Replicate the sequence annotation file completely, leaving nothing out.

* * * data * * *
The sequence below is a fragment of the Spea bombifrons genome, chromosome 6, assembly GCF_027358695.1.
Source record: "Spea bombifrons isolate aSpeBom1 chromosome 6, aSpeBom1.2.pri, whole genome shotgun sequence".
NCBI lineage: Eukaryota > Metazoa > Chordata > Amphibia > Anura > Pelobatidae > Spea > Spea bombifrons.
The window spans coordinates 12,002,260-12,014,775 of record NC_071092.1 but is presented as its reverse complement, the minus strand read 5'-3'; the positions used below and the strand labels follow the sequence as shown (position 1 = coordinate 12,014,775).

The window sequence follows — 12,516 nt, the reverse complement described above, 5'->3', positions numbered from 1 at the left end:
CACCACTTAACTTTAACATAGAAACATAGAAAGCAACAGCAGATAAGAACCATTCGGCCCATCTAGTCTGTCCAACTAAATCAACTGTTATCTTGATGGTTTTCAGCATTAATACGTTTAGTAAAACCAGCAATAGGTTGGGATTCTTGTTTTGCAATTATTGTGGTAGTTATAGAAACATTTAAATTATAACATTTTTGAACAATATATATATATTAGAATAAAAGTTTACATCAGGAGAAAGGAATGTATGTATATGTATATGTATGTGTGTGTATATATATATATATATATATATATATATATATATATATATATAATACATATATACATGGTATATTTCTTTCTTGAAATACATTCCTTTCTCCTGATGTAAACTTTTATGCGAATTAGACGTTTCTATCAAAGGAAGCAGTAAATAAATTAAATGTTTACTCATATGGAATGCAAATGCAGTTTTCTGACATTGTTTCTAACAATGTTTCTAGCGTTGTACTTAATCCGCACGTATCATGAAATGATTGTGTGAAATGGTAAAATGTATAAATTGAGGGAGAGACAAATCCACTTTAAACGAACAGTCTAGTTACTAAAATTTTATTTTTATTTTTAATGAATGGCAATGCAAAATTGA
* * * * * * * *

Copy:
The sequence below is a fragment of the Spea bombifrons genome, chromosome 6, assembly GCF_027358695.1.
Source record: "Spea bombifrons isolate aSpeBom1 chromosome 6, aSpeBom1.2.pri, whole genome shotgun sequence".
NCBI lineage: Eukaryota > Metazoa > Chordata > Amphibia > Anura > Pelobatidae > Spea > Spea bombifrons.
The window spans coordinates 12,002,260-12,014,775 of record NC_071092.1 but is presented as its reverse complement, the minus strand read 5'-3'; the positions used below and the strand labels follow the sequence as shown (position 1 = coordinate 12,014,775).

The window sequence follows — 12,516 nt, the reverse complement described above, 5'->3', positions numbered from 1 at the left end:
CACCACTTAACTTTAACATAGAAACATAGAAAGCAACAGCAGATAAGAACCATTCGGCCCATCTAGTCTGTCCAACTAAATCAACTGTTATCTTGATGGTTTTCAGCATTAATACGTTTAGTAAAACCAGCAATAGGTTGGGATTCTTGTTTTGCAATTATTGTGGTAGTTATAGAAACATTTAAATTATAACATTTTTGAACAATATATATATATTAGAATAAAAGTTTACATCAGGAGAAAGGAATGTATGTATATGTATATGTATGTGTGTGTATATATATATATATATATATATATATATATATATATATATATAATACATATATACATGGTATATTTCTTTCTTGAAATACATTCCTTTCTCCTGATGTAAACTTTTATGCGAATTAGACGTTTCTATCAAAGGAAGCAGTAAATAAATTAAATGTTTACTCATATGGAATGCAAATGCAGTTTTCTGACATTGTTTCTAACAATGTTTCTAGCGTTGTACTTAATCCGCACGTATCATGAAATGATTGTGTGAAATGGTAAAATGTATAAATTGAGGGAGAGACAAATCCACTTTAAACGAACAGTCTAGTTACTAAAATTTTATTTTTATTTTTAATGAATGGCAATGCAAAATTGA